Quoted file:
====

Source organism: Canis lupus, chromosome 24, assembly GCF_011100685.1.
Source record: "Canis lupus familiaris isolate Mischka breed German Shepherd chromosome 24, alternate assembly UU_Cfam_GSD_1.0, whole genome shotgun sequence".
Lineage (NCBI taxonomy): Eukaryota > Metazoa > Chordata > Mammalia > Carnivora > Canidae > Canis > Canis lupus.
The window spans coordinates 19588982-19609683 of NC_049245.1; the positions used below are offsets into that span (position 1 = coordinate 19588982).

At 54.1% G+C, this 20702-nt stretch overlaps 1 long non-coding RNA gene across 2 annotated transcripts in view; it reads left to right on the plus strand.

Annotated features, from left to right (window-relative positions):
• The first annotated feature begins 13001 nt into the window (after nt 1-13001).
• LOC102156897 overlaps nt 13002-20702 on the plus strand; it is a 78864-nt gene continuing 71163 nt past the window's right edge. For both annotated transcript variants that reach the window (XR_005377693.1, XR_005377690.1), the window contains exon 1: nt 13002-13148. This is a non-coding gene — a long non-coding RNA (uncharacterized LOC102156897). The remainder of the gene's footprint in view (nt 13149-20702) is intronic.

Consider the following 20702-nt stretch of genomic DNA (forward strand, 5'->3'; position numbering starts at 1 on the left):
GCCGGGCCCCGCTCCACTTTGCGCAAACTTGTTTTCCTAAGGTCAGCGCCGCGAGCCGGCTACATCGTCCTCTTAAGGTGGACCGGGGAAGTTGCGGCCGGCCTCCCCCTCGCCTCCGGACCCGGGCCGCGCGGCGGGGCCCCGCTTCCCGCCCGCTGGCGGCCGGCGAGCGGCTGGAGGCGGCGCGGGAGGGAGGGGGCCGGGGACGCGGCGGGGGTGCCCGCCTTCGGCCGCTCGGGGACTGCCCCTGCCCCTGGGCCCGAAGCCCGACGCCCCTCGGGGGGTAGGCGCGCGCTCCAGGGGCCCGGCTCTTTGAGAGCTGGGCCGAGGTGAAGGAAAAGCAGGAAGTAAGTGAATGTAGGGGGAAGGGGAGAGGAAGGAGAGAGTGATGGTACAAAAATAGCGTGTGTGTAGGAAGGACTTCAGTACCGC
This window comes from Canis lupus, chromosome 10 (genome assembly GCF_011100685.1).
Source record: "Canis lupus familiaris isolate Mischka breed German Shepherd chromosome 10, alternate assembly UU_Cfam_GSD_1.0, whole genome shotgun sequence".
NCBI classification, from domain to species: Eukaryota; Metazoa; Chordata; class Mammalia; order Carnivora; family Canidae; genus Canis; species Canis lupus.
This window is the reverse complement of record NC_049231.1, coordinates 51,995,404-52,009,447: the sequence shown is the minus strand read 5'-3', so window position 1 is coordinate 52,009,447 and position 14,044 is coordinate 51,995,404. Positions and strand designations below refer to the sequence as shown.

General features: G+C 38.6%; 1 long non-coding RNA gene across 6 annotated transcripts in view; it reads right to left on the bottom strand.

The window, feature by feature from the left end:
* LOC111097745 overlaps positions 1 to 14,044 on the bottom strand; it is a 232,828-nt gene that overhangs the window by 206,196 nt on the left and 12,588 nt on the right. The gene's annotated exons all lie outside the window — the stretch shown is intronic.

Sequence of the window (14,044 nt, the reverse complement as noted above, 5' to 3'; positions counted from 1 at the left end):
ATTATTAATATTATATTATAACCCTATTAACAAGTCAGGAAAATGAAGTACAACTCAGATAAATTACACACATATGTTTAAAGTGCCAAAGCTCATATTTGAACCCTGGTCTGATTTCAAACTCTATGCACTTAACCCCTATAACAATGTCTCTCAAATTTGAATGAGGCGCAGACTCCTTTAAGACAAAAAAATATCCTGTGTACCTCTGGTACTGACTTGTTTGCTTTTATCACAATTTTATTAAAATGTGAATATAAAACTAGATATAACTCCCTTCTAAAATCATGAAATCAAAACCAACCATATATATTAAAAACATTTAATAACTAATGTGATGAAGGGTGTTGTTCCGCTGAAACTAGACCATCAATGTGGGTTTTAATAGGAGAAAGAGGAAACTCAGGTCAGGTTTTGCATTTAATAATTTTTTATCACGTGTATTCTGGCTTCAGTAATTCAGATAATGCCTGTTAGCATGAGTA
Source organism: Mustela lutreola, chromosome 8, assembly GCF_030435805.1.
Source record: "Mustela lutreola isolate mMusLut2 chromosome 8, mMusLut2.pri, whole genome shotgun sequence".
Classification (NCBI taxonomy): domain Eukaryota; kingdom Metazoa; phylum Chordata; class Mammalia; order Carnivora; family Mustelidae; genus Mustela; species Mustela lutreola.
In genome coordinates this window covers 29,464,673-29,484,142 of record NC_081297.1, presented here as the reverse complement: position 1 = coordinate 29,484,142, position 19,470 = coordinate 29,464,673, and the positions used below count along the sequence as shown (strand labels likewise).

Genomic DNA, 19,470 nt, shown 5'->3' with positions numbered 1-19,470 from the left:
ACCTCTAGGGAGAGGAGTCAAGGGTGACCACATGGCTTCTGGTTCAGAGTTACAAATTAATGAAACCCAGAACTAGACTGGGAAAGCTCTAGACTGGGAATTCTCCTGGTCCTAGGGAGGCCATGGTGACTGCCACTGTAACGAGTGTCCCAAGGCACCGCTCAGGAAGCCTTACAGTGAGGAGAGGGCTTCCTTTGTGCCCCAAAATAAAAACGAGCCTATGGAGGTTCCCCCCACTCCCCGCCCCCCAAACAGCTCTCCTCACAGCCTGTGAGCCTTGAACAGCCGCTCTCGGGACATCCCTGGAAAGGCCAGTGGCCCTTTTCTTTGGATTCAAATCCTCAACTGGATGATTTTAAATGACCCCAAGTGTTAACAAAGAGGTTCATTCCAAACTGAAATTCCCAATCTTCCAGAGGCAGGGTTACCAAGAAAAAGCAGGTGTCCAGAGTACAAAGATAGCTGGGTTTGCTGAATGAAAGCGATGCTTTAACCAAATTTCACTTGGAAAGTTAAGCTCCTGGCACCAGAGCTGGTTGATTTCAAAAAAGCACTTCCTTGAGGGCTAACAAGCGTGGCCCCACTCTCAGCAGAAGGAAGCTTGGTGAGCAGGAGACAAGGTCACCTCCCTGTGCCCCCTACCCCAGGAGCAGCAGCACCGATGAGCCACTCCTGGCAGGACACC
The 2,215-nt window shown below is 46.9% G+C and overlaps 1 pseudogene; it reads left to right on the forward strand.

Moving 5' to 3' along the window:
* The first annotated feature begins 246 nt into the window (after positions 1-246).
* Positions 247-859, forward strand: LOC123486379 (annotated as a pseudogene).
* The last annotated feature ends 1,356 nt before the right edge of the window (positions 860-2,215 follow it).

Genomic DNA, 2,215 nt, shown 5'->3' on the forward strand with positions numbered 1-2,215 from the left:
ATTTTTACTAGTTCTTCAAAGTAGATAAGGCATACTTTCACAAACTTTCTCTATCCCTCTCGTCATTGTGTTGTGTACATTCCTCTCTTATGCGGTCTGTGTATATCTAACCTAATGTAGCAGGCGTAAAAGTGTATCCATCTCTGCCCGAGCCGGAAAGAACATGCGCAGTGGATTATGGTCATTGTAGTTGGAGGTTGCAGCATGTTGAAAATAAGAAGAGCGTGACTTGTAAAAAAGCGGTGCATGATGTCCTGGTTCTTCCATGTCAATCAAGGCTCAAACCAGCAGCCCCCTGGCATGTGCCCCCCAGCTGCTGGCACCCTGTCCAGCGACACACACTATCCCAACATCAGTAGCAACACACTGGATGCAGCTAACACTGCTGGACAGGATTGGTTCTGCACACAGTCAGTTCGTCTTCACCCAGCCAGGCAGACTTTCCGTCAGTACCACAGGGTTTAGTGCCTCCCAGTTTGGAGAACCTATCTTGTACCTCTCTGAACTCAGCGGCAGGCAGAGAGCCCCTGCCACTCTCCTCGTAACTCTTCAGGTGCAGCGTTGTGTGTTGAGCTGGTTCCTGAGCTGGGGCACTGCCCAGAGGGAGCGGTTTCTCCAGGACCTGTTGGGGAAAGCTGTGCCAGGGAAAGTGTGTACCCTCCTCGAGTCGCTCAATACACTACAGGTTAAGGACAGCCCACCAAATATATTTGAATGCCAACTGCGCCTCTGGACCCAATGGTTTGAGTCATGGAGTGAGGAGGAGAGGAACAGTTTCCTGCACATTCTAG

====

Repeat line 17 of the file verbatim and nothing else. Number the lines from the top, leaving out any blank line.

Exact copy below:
* LOC111097745 overlaps positions 1 to 14,044 on the bottom strand; it is a 232,828-nt gene that overhangs the window by 206,196 nt on the left and 12,588 nt on the right. The gene's annotated exons all lie outside the window — the stretch shown is intronic.